Legislature amends bill to fix a density glitch


Legislature amends bill to fix a density glitch


Date: May 14, 2014
by: Kurt Schultheis | Managing Editor


The annual Florida Legislative session has been a good one for the town of Longboat Key.

Town-hired lobbyist Dave Ramba notified town staff at the end of April that Senate Bill 374 passed in both the state Senate and House. The bill, which fixes a density glitch in the Town Charter, now rests with the governor, who is expected to sign the bill into law soon.

The bill is meant to exclude Longboat Key from a ban on local growth management referendums imposed by the Legislature in 2011. The ban was a response to the proposed “Hometown Democracy” constitutional amendment, rejected by voters, which would have required referendum votes on local development decisions.

The Longboat Key Town Commission gave town staff direction to take the actions necessary to get the major charter issue back on track. The charter is currently in limbo in regards to future density increases because the Legislature approved at a previous session a two-page bill that nixed the referendum process statewide and also rendered any referendum performed on or after June 1, 2011 moot.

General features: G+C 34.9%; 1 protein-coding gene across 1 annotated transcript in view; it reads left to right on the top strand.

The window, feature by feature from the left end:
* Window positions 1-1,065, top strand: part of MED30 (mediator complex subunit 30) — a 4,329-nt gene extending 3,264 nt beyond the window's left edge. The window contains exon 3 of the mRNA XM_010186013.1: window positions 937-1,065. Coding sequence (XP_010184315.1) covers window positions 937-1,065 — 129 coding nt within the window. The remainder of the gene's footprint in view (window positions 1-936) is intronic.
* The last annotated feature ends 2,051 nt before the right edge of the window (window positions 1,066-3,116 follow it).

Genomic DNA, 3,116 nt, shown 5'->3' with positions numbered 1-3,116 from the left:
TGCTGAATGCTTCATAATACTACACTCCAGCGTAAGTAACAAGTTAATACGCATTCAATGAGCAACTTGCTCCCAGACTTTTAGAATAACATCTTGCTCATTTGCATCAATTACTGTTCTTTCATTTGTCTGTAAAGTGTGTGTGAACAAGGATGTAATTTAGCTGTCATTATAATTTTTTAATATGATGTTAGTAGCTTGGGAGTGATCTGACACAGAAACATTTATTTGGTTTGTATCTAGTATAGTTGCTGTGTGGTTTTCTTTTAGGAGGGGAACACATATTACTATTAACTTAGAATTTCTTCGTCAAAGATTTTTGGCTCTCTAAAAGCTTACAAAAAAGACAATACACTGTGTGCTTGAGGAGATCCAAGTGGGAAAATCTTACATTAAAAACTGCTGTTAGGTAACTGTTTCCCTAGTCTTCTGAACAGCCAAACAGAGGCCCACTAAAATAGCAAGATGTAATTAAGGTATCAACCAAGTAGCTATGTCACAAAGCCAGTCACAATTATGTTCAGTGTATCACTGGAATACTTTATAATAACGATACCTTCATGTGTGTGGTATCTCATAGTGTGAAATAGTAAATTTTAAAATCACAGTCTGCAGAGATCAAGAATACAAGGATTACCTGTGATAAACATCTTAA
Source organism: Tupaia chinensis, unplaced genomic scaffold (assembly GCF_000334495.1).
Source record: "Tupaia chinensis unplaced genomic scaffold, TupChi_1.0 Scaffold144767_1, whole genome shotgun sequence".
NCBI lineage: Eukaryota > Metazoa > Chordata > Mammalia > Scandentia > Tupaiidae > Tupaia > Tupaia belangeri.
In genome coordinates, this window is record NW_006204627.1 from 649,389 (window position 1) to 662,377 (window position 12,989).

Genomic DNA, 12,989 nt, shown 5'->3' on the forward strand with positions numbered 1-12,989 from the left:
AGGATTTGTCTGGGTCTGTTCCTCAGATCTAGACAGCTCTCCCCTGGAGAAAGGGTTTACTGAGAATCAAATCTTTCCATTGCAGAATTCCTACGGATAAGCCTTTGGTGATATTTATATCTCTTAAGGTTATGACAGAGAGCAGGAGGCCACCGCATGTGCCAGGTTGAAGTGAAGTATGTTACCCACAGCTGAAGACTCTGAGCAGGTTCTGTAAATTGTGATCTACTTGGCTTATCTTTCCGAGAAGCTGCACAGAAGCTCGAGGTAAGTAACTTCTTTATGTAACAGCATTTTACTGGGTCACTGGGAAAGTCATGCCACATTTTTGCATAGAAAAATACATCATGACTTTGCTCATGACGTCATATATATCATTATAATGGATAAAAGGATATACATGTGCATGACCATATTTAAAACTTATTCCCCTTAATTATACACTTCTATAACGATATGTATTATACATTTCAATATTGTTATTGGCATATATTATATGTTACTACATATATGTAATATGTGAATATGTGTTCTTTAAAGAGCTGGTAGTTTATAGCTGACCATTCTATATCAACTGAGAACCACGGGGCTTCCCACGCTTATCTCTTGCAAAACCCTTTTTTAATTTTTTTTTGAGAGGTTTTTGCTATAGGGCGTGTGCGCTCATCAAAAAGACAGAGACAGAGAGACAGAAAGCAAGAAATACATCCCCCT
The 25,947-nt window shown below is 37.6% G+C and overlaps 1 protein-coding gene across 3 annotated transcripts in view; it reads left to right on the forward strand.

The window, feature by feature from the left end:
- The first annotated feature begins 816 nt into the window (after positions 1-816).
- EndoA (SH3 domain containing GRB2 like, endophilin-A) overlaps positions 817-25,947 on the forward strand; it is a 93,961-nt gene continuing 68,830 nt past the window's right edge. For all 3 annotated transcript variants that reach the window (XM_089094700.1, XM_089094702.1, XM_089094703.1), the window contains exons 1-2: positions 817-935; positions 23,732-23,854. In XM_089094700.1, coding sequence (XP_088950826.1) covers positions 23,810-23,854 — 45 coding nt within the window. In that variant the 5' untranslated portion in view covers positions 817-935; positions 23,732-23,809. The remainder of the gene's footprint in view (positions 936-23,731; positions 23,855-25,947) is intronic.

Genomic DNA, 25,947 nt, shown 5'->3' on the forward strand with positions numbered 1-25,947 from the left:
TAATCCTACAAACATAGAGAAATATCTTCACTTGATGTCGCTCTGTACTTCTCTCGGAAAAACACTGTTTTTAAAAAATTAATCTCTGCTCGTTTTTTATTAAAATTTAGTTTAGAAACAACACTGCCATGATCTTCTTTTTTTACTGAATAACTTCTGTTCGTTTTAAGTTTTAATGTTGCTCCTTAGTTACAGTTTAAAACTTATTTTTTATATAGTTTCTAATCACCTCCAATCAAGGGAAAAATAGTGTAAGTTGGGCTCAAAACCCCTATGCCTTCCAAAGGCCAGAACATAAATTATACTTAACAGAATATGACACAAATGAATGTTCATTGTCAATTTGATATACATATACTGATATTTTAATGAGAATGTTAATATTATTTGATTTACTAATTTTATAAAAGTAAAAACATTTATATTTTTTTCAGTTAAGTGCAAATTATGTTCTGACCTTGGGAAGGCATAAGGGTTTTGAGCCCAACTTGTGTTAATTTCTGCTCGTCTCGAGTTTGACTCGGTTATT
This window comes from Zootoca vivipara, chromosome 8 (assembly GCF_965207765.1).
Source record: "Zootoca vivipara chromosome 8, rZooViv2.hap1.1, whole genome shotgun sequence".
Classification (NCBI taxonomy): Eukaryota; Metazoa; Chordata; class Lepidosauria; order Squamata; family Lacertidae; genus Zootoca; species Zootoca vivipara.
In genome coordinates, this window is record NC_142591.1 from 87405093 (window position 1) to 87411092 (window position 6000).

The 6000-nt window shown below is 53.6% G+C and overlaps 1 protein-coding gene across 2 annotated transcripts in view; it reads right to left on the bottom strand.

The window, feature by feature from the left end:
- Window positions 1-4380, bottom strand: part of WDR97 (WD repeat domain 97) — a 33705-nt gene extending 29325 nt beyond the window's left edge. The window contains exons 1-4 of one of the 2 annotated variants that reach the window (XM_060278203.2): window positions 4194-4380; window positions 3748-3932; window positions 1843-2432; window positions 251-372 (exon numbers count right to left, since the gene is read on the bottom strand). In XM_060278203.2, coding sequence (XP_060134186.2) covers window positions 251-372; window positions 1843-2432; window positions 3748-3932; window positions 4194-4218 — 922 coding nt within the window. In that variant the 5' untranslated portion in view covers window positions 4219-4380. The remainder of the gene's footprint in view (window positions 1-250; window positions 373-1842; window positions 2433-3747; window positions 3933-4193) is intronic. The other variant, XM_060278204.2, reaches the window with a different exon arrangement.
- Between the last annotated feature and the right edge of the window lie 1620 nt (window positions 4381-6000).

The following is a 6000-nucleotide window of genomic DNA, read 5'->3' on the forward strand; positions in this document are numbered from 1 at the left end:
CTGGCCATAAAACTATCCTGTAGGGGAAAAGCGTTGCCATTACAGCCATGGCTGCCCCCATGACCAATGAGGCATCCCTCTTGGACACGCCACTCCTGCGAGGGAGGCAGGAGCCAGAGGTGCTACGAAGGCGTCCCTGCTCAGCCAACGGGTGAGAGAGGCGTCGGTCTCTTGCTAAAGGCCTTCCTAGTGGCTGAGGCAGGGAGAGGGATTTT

So, the referendum approval process the town has used for more than 25 years is currently useless. And a referendum that the island’s registered voters approved Nov. 6, 2012 that allowed two properties to convert from commercial to residential use, allowing for a maximum of six dwelling units per acre, is null and void.

But all that will change when Florida Gov. Rick Scott signs the amended bill into law any day now.

“This referendum requirement has been a condition precedent to any density increases and has been a huge factor in making the town the desirable community that it is today,” wrote Town Attorney Maggie Mooney-Portale in an April 30 email to the commission.

The town, meanwhile, doesn’t have any problems with any other past referendum approvals.
When the governor signs the bill, the referenda approved in 2012 will also become legal again.

Longboat Key is the only municipality in the state that has a charter that requests a referendum to increase density.

Town receives more beach funds
The Florida Legislature’s spring session ended on a positive note for the town. Not only did a bill clear both the House and Senate that fixes a density glitch in the Town Charter, but Longboat Key also received $2,335,034 for beach nourishment purposes as part of a House bill that disperses funds for beach and inlet projects.

“It’s been a very good legislative session for the town of Longboat Key,” wrote Town Manager Dave Bullock, in a May 7 email to the Town Commission.

Contact Kurt Schultheis at kschultheis@yourobserver.com


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